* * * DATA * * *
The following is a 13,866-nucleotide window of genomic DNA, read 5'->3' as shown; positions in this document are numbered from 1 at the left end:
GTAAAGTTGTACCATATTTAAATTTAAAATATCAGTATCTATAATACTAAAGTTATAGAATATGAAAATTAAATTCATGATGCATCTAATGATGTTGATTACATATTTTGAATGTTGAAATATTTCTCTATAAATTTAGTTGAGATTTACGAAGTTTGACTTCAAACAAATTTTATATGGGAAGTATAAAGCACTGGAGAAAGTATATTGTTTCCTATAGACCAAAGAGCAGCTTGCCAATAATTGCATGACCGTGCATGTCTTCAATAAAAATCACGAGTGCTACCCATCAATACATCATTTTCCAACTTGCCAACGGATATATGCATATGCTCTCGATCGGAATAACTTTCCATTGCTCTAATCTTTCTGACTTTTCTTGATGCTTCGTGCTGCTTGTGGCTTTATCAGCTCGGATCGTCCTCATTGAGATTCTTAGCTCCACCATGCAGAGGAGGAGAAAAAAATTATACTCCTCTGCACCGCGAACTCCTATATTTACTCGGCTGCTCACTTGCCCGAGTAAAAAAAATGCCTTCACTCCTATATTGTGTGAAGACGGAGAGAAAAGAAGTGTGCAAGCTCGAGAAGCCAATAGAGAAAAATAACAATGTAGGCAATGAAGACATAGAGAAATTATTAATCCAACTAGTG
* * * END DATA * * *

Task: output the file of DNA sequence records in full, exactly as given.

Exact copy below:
The following is a 13,866-nucleotide window of genomic DNA, read 5'->3' as shown; positions in this document are numbered from 1 at the left end:
GTAAAGTTGTACCATATTTAAATTTAAAATATCAGTATCTATAATACTAAAGTTATAGAATATGAAAATTAAATTCATGATGCATCTAATGATGTTGATTACATATTTTGAATGTTGAAATATTTCTCTATAAATTTAGTTGAGATTTACGAAGTTTGACTTCAAACAAATTTTATATGGGAAGTATAAAGCACTGGAGAAAGTATATTGTTTCCTATAGACCAAAGAGCAGCTTGCCAATAATTGCATGACCGTGCATGTCTTCAATAAAAATCACGAGTGCTACCCATCAATACATCATTTTCCAACTTGCCAACGGATATATGCATATGCTCTCGATCGGAATAACTTTCCATTGCTCTAATCTTTCTGACTTTTCTTGATGCTTCGTGCTGCTTGTGGCTTTATCAGCTCGGATCGTCCTCATTGAGATTCTTAGCTCCACCATGCAGAGGAGGAGAAAAAAATTATACTCCTCTGCACCGCGAACTCCTATATTTACTCGGCTGCTCACTTGCCCGAGTAAAAAAAATGCCTTCACTCCTATATTGTGTGAAGACGGAGAGAAAAGAAGTGTGCAAGCTCGAGAAGCCAATAGAGAAAAATAACAATGTAGGCAATGAAGACATAGAGAAATTATTAATCCAACTAGTG